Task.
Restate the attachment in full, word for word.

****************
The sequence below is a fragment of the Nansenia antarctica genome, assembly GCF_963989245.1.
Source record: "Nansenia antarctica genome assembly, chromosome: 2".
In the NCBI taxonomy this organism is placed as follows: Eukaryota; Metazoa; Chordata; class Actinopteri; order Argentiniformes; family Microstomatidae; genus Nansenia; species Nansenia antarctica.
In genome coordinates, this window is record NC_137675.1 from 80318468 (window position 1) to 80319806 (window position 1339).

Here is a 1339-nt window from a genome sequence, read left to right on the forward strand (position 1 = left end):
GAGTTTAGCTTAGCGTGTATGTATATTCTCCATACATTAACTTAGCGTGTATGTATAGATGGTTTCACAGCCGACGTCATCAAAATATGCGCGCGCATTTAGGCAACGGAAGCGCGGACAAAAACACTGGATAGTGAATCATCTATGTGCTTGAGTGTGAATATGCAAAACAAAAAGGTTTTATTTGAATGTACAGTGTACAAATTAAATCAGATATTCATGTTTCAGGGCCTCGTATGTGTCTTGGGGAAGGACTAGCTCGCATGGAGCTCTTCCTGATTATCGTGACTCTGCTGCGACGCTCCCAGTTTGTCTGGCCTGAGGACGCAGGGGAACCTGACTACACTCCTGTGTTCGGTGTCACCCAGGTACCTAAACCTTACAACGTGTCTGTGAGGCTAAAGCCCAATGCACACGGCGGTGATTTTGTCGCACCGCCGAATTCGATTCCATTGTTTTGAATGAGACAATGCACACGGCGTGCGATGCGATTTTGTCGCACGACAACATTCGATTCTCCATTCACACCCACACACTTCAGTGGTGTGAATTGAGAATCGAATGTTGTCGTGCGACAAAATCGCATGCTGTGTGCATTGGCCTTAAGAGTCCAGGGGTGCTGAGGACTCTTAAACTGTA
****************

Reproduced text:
The sequence below is a fragment of the Nansenia antarctica genome, assembly GCF_963989245.1.
Source record: "Nansenia antarctica genome assembly, chromosome: 2".
In the NCBI taxonomy this organism is placed as follows: Eukaryota; Metazoa; Chordata; class Actinopteri; order Argentiniformes; family Microstomatidae; genus Nansenia; species Nansenia antarctica.
In genome coordinates, this window is record NC_137675.1 from 80318468 (window position 1) to 80319806 (window position 1339).

Here is a 1339-nt window from a genome sequence, read left to right on the forward strand (position 1 = left end):
GAGTTTAGCTTAGCGTGTATGTATATTCTCCATACATTAACTTAGCGTGTATGTATAGATGGTTTCACAGCCGACGTCATCAAAATATGCGCGCGCATTTAGGCAACGGAAGCGCGGACAAAAACACTGGATAGTGAATCATCTATGTGCTTGAGTGTGAATATGCAAAACAAAAAGGTTTTATTTGAATGTACAGTGTACAAATTAAATCAGATATTCATGTTTCAGGGCCTCGTATGTGTCTTGGGGAAGGACTAGCTCGCATGGAGCTCTTCCTGATTATCGTGACTCTGCTGCGACGCTCCCAGTTTGTCTGGCCTGAGGACGCAGGGGAACCTGACTACACTCCTGTGTTCGGTGTCACCCAGGTACCTAAACCTTACAACGTGTCTGTGAGGCTAAAGCCCAATGCACACGGCGGTGATTTTGTCGCACCGCCGAATTCGATTCCATTGTTTTGAATGAGACAATGCACACGGCGTGCGATGCGATTTTGTCGCACGACAACATTCGATTCTCCATTCACACCCACACACTTCAGTGGTGTGAATTGAGAATCGAATGTTGTCGTGCGACAAAATCGCATGCTGTGTGCATTGGCCTTAAGAGTCCAGGGGTGCTGAGGACTCTTAAACTGTA